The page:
Gecekondu Chic: Aestheticization of Urban Poverty in Istanbul
Paper short abstract:
My paper focuses on the emerging imagination of “gecekondu chic” and its relevance to the recent coining of Istanbul as “cool city” in global media. I pin down a major discursive shift from negative descriptions of Istanbul in terms of “crude urbanization” (typical of third world cities) to positive reconsiderations of its “crude” characteristics as urban potentialities (of a globalizing city).
Paper long abstract:
This paper focuses on the emerging popular imagination of "gecekondu chic" in the context of Istanbul. To understand why and how this imagination emerges at this point in time and space, I discuss closely a contemporary art exhibition by an Istanbulite painter representing on canvas the gecekondu neighborhoods of a bygone age, an "alternative" gecekondu tour organized by a tourism company serving mainly a German clientele, and a French-Austrian urban research group's studies of Istanbul geared towards "learning from the city's informal urbanism." My analysis pins down a major discursive change from negative descriptions of Istanbul's urban development in terms of "crude urbanization" (typical of third world cities) to positive reconsiderations of its "crude" characteristics as urban potentialities (of a globalizing city). The latter coincides with the remarkable transformation of the city's image in global media, which has coined Istanbul as "the coolest city of Europe" (Newsweek 2005). I discuss the relevance of the imagination of "gecekondu chic" to Istanbul's new global image as "cool city," with a background made up of the material transformation of the city's spaces: the ongoing demolitions, displacements and evictions in gecekondu neighborhoods on the one hand; those areas of the city that are increasingly becoming chic commercial spaces of consumption on the other. The relationship between these seemingly distinct material changes constitute the core problematic in my discussion of the discursive break in the imagination of the gecekondu in Istanbul.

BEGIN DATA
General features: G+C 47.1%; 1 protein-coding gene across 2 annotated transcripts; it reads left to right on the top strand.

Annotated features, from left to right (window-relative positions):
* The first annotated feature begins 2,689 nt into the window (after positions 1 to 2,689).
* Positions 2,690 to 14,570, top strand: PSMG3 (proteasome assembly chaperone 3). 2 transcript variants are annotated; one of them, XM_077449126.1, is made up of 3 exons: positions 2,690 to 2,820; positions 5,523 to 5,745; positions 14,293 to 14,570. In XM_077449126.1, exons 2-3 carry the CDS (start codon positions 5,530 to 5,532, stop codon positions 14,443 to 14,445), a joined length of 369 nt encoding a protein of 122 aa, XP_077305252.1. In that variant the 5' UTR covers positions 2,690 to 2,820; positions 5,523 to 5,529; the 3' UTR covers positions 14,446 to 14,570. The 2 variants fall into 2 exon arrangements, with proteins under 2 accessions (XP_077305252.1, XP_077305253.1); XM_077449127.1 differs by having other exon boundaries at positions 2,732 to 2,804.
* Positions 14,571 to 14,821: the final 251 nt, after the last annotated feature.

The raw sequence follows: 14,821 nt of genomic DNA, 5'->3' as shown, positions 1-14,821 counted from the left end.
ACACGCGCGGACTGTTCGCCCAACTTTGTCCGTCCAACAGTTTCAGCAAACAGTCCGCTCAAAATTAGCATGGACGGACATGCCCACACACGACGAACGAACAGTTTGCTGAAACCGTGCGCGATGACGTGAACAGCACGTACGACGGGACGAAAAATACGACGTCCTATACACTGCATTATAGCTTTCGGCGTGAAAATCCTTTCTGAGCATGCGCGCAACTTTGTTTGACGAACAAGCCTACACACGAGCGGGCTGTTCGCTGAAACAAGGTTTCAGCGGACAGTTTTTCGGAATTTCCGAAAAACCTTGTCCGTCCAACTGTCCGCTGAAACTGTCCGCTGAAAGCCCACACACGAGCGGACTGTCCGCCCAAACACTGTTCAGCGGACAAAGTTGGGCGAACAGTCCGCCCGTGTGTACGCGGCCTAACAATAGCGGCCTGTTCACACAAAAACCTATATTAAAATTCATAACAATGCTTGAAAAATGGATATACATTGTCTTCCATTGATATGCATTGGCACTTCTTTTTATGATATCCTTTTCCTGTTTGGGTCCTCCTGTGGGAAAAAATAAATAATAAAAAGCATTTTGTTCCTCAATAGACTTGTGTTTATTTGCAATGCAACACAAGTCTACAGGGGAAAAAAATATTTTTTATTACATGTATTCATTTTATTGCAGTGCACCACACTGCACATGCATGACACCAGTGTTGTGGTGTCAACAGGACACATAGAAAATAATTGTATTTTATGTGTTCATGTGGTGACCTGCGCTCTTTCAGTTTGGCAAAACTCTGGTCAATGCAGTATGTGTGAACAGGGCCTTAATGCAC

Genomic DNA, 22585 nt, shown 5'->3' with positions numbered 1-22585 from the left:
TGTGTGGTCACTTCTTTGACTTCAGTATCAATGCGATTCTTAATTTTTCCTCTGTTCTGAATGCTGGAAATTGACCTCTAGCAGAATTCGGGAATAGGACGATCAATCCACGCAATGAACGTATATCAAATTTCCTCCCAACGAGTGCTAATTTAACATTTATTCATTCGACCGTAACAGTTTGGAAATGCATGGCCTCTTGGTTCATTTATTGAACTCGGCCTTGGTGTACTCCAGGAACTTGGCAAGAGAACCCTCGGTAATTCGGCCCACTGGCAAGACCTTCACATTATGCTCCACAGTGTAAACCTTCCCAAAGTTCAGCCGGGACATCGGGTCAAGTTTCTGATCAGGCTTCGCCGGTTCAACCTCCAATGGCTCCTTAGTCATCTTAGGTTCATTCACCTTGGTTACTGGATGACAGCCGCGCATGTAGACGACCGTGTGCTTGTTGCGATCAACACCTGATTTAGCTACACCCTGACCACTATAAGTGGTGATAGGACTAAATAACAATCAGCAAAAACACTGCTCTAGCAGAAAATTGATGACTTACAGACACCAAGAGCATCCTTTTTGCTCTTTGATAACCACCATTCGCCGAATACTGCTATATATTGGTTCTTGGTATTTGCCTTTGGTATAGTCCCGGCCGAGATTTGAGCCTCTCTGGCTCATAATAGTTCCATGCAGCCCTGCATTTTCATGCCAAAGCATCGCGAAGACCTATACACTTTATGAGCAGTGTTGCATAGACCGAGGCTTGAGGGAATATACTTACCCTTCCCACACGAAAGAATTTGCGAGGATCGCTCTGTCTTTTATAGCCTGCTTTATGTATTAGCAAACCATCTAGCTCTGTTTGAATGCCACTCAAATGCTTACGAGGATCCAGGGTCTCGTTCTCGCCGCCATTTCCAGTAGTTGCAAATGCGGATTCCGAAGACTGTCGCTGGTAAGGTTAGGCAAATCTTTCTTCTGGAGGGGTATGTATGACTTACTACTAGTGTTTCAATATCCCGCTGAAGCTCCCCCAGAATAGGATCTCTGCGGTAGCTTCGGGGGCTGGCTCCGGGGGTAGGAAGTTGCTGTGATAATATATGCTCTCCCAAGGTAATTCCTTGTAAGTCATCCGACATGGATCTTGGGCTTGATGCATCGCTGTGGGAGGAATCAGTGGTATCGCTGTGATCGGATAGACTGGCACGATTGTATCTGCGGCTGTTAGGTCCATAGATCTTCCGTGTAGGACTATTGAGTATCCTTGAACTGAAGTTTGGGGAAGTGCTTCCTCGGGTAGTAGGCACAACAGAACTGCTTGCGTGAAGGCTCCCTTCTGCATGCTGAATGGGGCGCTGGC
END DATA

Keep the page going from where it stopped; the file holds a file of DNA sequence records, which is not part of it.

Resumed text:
Commodifying urban poverty, social exclusion and marginalisation: spatial and social consequences (IUAES Commission on Urban Anthropology)